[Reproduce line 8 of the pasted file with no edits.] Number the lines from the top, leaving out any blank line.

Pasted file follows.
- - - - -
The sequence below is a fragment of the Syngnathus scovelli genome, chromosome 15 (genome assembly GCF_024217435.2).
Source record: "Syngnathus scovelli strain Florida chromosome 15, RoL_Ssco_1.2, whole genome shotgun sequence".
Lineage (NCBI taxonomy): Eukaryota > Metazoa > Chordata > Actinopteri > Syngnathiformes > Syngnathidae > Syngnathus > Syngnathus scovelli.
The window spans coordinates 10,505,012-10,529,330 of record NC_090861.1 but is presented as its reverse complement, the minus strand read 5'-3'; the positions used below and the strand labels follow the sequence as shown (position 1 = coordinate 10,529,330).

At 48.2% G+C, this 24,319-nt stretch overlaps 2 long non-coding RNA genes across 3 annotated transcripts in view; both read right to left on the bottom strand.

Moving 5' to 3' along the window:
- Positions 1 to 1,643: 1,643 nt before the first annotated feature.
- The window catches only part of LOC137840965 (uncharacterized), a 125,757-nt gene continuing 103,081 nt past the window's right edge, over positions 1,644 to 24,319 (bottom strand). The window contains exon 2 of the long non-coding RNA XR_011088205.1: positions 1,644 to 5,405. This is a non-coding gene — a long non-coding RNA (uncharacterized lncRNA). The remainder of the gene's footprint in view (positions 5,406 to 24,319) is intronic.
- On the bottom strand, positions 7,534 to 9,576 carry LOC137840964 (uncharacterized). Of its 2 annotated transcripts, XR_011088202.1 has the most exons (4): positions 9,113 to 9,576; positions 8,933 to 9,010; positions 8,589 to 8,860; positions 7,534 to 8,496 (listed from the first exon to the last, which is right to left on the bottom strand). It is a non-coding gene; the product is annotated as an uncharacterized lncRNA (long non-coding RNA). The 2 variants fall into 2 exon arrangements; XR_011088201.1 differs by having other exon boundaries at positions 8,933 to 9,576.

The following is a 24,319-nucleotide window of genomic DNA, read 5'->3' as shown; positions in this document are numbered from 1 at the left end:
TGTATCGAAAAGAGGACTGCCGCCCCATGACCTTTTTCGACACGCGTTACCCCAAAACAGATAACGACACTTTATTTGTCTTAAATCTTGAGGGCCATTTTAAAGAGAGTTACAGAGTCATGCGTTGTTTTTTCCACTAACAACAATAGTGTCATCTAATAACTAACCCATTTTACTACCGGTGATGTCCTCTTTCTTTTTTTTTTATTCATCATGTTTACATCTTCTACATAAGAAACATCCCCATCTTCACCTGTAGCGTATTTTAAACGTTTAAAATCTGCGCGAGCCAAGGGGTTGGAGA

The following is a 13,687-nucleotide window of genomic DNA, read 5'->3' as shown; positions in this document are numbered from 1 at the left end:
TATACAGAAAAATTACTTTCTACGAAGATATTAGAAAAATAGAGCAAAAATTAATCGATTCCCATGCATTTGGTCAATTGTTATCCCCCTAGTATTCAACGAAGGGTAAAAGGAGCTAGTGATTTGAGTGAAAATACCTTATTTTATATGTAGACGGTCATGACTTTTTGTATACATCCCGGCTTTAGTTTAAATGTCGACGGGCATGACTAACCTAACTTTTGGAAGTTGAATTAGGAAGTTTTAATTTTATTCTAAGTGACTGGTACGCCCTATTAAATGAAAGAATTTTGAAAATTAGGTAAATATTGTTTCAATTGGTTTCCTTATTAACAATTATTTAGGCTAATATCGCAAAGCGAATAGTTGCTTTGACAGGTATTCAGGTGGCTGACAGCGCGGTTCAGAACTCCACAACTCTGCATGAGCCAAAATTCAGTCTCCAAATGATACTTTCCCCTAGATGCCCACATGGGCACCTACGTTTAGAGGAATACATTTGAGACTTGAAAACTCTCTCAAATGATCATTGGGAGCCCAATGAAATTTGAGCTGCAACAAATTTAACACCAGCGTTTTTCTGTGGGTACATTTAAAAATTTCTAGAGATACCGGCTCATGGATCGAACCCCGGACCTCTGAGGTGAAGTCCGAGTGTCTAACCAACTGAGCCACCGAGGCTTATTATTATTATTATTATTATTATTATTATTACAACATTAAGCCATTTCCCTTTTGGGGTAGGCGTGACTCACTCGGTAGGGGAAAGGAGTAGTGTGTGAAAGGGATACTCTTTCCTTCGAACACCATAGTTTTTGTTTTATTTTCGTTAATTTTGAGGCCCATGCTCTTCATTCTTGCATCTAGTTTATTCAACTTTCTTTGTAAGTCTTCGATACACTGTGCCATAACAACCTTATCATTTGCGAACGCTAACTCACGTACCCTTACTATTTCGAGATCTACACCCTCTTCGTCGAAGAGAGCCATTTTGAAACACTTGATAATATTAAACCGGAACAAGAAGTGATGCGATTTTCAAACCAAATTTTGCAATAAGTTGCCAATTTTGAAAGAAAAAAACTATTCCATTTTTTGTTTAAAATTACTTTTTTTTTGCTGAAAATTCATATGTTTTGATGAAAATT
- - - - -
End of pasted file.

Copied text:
- The window catches only part of LOC137840965 (uncharacterized), a 125,757-nt gene continuing 103,081 nt past the window's right edge, over positions 1,644 to 24,319 (bottom strand). The window contains exon 2 of the long non-coding RNA XR_011088205.1: positions 1,644 to 5,405. This is a non-coding gene — a long non-coding RNA (uncharacterized lncRNA). The remainder of the gene's footprint in view (positions 5,406 to 24,319) is intronic.